The New York Times Magazine recently published an article by a creative writing professor named Steve Almond, who for the past 10 years has been noticing specific trends in his students’ writing. These trends led him to believe that young writers were attempting to tell stories in fundamentally different ways. When he inquired as to what their influences were, student after student referenced Christopher Nolan’s film Memento—a movie about a protagonist who suffers from perpetual short-term memory loss. The film unfolds in a nonlinear way, meant to mirror the chaotic mind state of the main character.
Intrigued by the Times’ attempt to get a bead on college creative writing culture, SFR turned to Dana Levin, co-chair of the creative writing department at the Santa Fe University of Art and Design, to ask her if she too had noticed specific trends in her students writing.
“Love and death and sex and damage,” Levin says when asked what her students like to write about.
Levin sits on a leather couch at her house while a cat sleeps on a pillow beside her. It’s a warm winter afternoon and fresh air is coming through the balcony doorway.
Levin pauses to pet her sleeping cat and adds to the list.
“Drugs, alienation—you know, some of it is: what does a soul go through when they’re in their 20s?”
Levin confesses that she has not read the Times story, but says she’s noticed similar trends in her students’ work.
“There is much more interest in telling stories in fragments, and working in shorter forms, and poems too—working in chunks and less wedded-ness to longer narrative,” she says.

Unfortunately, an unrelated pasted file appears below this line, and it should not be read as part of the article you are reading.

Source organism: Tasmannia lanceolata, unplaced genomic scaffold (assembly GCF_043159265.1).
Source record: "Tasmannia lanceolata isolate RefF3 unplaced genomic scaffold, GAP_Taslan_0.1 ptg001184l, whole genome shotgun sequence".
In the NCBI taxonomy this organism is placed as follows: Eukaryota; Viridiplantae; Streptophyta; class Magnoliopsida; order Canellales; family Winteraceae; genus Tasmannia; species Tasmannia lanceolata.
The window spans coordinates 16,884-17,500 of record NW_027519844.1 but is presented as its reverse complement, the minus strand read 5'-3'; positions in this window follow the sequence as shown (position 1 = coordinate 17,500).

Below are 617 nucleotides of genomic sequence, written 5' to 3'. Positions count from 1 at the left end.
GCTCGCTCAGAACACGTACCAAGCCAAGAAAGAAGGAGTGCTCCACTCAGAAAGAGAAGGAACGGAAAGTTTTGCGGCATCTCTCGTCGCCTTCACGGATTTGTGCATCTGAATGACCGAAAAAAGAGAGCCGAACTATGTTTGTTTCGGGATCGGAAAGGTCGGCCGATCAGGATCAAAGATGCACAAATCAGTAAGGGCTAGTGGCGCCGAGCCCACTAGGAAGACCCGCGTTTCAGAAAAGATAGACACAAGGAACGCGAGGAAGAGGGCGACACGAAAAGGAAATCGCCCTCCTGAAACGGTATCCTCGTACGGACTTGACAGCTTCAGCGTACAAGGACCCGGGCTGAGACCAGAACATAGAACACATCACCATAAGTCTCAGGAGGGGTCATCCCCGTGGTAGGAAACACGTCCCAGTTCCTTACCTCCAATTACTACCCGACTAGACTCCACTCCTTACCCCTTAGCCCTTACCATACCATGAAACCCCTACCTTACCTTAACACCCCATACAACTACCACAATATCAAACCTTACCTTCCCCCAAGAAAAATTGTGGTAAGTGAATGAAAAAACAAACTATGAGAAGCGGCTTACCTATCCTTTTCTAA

In high school, students tend to write short stories and poetry in a linear, straightforward fashion, Levin explains. However, once many of them reach college, they acquire new tools.
“There are alternative methods for writing a story,” she says. “It can be very helpful to reference film tech. So I’ll say things like, ‘Now what we’re seeing is a real close-up; before there was this kind of pan back; and now we’re doing this kind of zoom in.’”
Following in the vein of using film as a means to describe certain techniques in writing, Levin says montage also plays a role in her students’ writing.
“They understand it like that, because we are an increasingly visual culture, and a lot of our students, as freshmen, come into the program having learned about narrative through television and movies—and movies in particular, now, also don’t necessarily adhere to linear storytelling,” she says. “There’s flashbacks, there’s flash forwards—you know, a thing like Memento, or like Inception—where you’re kind of like, ‘What reality am I in?’ This definitely affects them, and some of them want to figure out how to render that. It’s hard!”
Although Levin agrees that her students approach writing from new angles, she believes that they are still preoccupied with the same issues that have concerned human beings for thousands of years.
“Fairness, justice, honesty, how people treat each other, healing and sickness,” she cites as examples of themes her students explore in their work.
But to Levin, what’s more important than recognizing trends in her students’ writing is seeing them fight actively against cynicism.
“They haven’t totally figured out how; they know they’re cynical, and it bothers them,” she explains. “That’s what’s different. The cynicism bothers them, and they’re not comfortable resting there. So what kind of a literature will that produce? I don’t know.”
In one of Levin’s recent classes, students bantered and cracked jokes with one another until Levin caught their attention with a profound observation: that trends affecting each student are part of a much bigger societal shift.
“A collective community can go through the same phases an individual goes through,” she said.
The students fell silent and the class began from there.
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